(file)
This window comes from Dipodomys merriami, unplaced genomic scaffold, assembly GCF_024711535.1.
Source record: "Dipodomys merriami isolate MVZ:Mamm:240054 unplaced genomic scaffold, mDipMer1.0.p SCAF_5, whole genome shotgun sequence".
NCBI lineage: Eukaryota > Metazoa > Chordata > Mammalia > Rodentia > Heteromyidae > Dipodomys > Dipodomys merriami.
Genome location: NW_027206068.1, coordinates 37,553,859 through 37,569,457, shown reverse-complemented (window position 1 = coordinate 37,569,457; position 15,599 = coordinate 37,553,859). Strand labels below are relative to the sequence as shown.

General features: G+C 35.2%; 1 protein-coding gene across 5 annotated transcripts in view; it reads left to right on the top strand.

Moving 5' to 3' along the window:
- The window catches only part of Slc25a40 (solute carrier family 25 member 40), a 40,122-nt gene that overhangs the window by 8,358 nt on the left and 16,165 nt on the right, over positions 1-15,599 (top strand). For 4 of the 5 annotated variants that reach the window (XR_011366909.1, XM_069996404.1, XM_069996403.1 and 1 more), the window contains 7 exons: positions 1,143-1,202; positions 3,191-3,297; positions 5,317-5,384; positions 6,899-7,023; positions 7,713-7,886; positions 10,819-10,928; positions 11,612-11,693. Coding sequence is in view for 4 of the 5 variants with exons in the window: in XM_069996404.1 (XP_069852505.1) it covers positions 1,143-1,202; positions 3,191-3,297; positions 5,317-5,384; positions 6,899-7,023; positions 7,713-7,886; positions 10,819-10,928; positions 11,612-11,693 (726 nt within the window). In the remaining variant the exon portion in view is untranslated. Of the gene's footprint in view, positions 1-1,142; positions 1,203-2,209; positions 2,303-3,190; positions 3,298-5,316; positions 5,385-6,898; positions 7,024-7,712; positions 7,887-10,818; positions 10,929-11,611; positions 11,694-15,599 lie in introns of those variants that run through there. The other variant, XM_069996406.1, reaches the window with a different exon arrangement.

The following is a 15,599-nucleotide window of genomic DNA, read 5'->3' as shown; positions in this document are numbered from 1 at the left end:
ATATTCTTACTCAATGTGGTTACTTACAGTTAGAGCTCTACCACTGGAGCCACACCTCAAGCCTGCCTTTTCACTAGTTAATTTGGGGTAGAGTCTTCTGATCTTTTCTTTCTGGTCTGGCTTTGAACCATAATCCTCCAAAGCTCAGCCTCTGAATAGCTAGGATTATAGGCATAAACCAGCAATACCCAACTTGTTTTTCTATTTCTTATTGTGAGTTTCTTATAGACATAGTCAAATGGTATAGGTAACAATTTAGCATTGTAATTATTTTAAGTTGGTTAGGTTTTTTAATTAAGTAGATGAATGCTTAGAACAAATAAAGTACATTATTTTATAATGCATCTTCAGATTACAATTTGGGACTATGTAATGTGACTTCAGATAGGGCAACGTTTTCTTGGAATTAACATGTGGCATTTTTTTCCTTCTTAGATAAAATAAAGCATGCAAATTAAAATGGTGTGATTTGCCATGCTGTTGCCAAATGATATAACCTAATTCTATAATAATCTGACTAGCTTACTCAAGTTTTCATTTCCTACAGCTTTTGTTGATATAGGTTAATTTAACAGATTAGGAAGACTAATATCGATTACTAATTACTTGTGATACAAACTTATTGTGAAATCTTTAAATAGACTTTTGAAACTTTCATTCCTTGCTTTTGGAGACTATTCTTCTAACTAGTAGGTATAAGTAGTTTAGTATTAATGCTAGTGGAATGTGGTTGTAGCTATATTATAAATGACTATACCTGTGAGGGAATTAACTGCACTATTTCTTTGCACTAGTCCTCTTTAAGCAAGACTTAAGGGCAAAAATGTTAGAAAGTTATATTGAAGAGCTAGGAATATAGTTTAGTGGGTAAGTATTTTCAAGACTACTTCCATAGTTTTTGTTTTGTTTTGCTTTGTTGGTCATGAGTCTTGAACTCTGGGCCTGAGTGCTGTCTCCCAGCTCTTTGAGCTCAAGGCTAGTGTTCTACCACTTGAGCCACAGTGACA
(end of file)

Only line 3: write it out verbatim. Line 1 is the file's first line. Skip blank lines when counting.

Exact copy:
NCBI lineage: Eukaryota > Metazoa > Chordata > Mammalia > Rodentia > Heteromyidae > Dipodomys > Dipodomys merriami.